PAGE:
Sunday, 11 October 2015

Five Final Festival Mini-Reviews: The Second Mother, Fractured Land, Dark Horse, Cop Car, 3rd Street Blackout


Over the next week, I’ll be writing four full-length reviews of films from the Edmonton International Film Festival. But here is one last set of mini-reviews (in the order I liked them, as is the previous two sets), including 3rd Street Blackout, the only dud I saw at the festival (out of 20 films):


The Second Mother

This film from Brazil, directed by Anna Muylaert, stars Regina Case as Val, a live-in housekeeper of a wealthy family in Sao Paulo . Val had left Jessica, her young daughter, behind in northern Brazil to be raised by relatives. Now Jessica, preparing for her college entrance exams, wants to come live with Val. The result is chaotic for the household as Jessica is not at all impressed by the unspoken class rules governing life in the house. Well-acted and well-told, this rather light drama gets a solid ***+. My mug is up.


Fractured Land

This documentary from Damien Gillis and Fiona Rayher focuses on the struggles of a young Indigenous leader from BC: Caleb Behn. Behn is upset by the huge fracking operation on the treaty lands of northeastern BC, where he grew up. His efforts to protest the operation are hampered by the fact that he is about to become a lawyer. Fractured Land tells Behn’s story very well but doesn’t quite pul off the attempt to make this documentary about two subjects (i.e. the exposure of the fracking industry faded into the background in an unsatisfying way). Still, this is an important film about a man who may have a key role to play in the future of Canada’s Indigenous peoples. ***+. My mug is up.


Dark Horse

This Welsh documentary from Louise Osmond tells the story of a race horse bred and trained by a group of ‘amateurs’ from a small Welsh village. With very little money and no experience, this group was behind one of the most fascinating British race horses of the past decade: Dream Alliance. The documentary is very well made. ***+. My mug is up.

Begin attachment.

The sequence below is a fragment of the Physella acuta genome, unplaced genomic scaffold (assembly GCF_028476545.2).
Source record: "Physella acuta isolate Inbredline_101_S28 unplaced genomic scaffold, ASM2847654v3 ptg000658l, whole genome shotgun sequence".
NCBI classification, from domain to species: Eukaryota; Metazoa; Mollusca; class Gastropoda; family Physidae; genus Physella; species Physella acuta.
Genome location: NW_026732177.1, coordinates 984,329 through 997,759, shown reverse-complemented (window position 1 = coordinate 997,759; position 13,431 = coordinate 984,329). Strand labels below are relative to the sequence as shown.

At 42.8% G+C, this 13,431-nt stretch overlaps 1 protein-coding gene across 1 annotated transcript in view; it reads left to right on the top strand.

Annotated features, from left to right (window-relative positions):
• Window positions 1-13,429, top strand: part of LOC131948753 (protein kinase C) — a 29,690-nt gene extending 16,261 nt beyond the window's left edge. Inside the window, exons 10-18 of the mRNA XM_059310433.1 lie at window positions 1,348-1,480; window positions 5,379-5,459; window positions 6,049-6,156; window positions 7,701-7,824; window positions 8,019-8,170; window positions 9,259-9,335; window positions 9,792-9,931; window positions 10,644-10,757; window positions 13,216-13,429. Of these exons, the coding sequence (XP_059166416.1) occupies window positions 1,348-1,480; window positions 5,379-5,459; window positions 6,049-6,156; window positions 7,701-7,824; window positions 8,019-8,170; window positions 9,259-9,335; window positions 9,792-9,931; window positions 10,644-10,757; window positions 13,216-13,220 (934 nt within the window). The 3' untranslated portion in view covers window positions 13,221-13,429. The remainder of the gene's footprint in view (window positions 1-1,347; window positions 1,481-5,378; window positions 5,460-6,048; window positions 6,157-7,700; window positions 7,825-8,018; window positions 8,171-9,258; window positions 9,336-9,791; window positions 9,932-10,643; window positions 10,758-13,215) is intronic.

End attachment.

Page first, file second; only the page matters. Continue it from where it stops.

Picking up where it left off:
Cop Car

A darkly comic suspense film that reminded me of the Coen brothers, Jon Watts’ Cop Car stars Kevin Bacon as a bent sheriff whose car gets stolen by two young boys. This entertaining film focuses on the relationship and actions of the two boys, who should surely have known better. It was all a little too violent and unbelievable for me, but I’ll give Cop Car ***. My mug is up.

3rd Street Blackout

This comedy about a young couple, played by Negin Farsad and Jeremy Redleaf (who also wrote and directed the film), facing relationship issues in the midst of the post-Hurricane-Sandy blackout in Manhattan, didn’t work for me at all. I didn’t find any of the main characters sympathetic, the humour fell flat time and again and the attempts at social commentary (e.g. smartphone culture in a blackout) were pathetic. The only dud I saw at the festival, I will generously award 3rd Street Blackout **. My mug is down. A complete waste of time.

2 comments:

  1. I think there just could be a chance that you're on a festival high and everything is looking good. It's hard to believe that this many obscure indies are that good (though, thank goodness you finally gave one the mug down).

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  2. I won't try to argue with you, but keep in mind that, for the most part, I chose these particular films based on recommendations from trusted critics.

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